Finally, I will say that best practice is ramping up to speed rather than operating at a fixed speed right from the start like Chuck's code does. This allows you to start moving within the stepper motor's maximum torque range so you can do more with less (to get over the initial inertia on startup). Experimentation is required to set the correct ramp up speed range. My sketch allows you to do this without recompiling.

    Rod
     
  3. Nov 26, 2015 #163

    Donrecardo

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    Thanks Chuck and RODW

    I had worried about the torque needed for the higher gearing and also the holding torque needed to stop the work backing up which is why I posted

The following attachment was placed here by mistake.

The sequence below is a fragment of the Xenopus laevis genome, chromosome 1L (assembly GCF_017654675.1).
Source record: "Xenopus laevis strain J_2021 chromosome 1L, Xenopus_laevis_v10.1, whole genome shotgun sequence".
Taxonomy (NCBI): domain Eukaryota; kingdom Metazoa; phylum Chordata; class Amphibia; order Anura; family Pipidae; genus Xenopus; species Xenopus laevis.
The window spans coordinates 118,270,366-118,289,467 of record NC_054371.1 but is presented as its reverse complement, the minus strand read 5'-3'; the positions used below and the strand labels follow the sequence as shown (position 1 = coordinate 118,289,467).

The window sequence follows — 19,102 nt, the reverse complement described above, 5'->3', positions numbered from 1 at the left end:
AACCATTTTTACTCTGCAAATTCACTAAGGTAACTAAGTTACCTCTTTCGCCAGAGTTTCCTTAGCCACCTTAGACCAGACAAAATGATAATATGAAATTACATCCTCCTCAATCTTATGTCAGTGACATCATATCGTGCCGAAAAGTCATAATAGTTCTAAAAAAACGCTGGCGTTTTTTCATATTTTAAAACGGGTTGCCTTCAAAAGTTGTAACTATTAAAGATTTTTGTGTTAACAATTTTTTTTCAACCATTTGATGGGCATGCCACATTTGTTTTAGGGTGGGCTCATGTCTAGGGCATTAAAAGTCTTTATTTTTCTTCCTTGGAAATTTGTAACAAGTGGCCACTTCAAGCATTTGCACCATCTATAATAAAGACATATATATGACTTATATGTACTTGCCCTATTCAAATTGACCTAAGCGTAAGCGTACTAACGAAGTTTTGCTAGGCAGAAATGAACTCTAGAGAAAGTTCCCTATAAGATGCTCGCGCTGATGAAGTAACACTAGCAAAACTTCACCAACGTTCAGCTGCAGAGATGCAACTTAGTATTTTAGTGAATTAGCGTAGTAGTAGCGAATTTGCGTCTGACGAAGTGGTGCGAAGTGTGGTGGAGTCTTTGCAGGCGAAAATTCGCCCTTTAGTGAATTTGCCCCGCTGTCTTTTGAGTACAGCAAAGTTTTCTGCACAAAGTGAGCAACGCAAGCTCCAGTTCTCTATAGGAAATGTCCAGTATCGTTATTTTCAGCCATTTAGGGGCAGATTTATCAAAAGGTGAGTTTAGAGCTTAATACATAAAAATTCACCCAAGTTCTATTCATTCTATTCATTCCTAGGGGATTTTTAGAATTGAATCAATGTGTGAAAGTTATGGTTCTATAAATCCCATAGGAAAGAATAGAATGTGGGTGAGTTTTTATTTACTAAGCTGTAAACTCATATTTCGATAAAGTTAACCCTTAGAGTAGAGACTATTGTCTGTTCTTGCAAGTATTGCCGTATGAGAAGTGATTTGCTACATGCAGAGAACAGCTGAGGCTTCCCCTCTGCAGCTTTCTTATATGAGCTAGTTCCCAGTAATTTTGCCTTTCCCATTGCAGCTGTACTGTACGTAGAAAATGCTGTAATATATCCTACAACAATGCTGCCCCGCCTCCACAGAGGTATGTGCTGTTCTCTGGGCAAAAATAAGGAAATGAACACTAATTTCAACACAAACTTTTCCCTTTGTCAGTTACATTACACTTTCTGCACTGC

to ask advice

    but with regards to Chucks advice , I wasnt planning on using the pololu drivers as I
    have several MSD 542 drivers ( 4.2Amp ) so can easily use a stepper with a higher torque such as the double length Nema 23s that I have and I do have 24 and 48 volt PSUs so I suppose I could still use the revese gearing if I choose to go that way

    and to RODW . it was the ability of the arduino to provide pulses fast enough that concerned me . I assumed that sending 18000 pulses would take forever although thinking about it , most of the time I would use the unit to cut gears so would only be moving a fraction of a revolution each time and therefore it would be far less pulses sent . I will have a look for your code as the ability to use accleration is good .
    In the past I have tried starting a stepper at high speed and had skipping but starting slower and accelerating did work